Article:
Thursday, December 16, 2010

Finding Humanity in Machinarium

Although it was released a year ago, I’ve finally gotten around to writing about Machinarium. Coincidentally, it’s a part of this year’s Humble Indie Bundle. If you haven’t played it, now is a great time to pick it up at great price while supporting a good cause.

I’ve never considered the adventure game genre to be very approachable or intuitive. Walking back and forth across a dozen screens, methodically traveling down long dialogue paths, and trying to divine the often-inscrutable uses odd inventory items is an acquired taste that not everyone enjoys. Personally, these game mechanics and dynamics usually have the effect of distancing me from the story. Machinarium is a brilliant counter-example to these complaints. It smooths out many of the genre’s rough edges and contains a story that has a lot to say about humanity, despite all the characters being robots.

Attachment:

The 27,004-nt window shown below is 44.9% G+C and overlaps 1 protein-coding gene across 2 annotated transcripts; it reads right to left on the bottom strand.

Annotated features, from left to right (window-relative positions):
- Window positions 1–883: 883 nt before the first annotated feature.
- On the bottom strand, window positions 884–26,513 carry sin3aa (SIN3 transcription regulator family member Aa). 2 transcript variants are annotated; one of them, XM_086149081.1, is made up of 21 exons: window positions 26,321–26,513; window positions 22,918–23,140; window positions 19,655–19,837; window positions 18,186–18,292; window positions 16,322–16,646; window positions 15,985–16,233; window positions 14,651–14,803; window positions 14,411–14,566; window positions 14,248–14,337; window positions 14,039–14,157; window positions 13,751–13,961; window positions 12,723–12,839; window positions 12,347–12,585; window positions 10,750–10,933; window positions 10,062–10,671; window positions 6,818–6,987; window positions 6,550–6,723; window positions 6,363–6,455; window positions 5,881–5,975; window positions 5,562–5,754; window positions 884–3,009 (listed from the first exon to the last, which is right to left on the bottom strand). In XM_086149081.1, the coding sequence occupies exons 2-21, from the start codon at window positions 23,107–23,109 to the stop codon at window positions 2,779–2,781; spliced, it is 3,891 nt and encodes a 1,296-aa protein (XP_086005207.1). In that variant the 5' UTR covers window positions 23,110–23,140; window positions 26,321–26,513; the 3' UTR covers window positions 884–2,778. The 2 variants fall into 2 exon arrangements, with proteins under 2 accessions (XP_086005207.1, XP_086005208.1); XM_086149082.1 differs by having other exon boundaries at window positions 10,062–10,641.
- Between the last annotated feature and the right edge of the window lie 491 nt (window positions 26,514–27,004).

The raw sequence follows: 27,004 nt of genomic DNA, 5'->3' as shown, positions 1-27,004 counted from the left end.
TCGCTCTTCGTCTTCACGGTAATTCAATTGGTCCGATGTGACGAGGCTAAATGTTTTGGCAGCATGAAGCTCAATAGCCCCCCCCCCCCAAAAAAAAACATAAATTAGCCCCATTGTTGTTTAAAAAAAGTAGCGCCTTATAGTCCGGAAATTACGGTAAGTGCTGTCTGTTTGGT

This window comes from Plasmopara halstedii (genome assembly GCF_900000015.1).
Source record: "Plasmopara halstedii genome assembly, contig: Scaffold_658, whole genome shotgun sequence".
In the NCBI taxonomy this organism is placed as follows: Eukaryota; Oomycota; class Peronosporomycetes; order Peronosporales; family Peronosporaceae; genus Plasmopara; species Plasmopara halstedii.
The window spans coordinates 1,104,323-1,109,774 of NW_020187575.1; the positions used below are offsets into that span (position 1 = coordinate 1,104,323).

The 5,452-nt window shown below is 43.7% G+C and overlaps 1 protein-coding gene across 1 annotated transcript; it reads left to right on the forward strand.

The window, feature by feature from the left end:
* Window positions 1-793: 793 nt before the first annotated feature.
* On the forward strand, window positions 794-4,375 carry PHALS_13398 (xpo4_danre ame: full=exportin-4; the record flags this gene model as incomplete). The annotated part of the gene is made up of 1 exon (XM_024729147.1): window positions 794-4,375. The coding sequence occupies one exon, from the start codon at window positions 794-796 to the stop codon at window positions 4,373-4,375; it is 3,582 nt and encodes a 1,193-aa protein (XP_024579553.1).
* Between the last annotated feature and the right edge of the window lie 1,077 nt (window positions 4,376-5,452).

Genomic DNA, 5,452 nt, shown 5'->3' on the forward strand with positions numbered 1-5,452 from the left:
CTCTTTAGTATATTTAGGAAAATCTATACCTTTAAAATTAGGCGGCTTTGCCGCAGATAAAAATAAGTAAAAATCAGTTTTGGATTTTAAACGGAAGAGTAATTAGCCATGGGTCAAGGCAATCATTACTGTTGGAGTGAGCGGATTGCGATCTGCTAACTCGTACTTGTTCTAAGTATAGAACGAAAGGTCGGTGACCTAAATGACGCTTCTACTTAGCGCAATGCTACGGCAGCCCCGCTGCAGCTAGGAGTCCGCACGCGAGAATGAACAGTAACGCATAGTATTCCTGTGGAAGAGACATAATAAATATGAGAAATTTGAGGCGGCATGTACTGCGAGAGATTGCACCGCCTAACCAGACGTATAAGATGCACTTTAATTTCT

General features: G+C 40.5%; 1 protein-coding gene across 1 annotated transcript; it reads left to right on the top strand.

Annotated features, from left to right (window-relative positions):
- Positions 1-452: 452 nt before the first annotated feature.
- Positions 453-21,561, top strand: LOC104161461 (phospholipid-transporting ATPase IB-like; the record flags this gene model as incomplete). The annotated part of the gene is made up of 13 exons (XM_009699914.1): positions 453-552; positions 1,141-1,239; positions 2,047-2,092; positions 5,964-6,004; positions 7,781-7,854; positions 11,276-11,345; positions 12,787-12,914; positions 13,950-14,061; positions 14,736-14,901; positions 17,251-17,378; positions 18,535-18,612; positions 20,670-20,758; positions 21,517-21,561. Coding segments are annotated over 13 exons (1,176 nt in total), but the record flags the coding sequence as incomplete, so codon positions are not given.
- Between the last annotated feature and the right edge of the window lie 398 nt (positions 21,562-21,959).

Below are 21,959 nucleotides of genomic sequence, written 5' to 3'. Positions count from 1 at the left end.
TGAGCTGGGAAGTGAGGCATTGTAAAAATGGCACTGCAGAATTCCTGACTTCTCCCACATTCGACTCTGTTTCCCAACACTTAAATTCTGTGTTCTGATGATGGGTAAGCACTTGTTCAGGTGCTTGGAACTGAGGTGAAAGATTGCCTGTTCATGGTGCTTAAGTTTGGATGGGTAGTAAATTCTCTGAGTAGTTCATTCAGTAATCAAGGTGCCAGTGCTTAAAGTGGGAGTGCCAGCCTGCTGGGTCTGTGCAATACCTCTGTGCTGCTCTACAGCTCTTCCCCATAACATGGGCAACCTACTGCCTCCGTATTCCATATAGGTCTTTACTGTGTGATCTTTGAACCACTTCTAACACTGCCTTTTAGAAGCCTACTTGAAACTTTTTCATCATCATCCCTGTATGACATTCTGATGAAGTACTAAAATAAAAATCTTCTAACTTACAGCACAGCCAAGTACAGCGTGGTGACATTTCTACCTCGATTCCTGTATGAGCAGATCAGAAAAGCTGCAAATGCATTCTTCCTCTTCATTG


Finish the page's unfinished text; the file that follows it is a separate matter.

I also think Machinarium makes a good case for dropping the term “Flash” as a descriptor when talking about games built using that engine. The game’s story, art, and systems allow it to transcend the negative connotations that traditionally go with calling something a “Flash game.” It’s clear that a great deal of thought went into Machinarium. The result is a game with a singular style whose innovation and charm measure up to the most expensive triple-A titles. Whether it lives in your web browser’s cache or your Xbox’s disk drive, a great game is still a great game; there’s no need for a qualifier.

That tangent aside, I’d be obliged if you took a look at what I wrote. In terms of stories about cute anthropomorphic robots, Machinarium gives WALL-E a run for its money.

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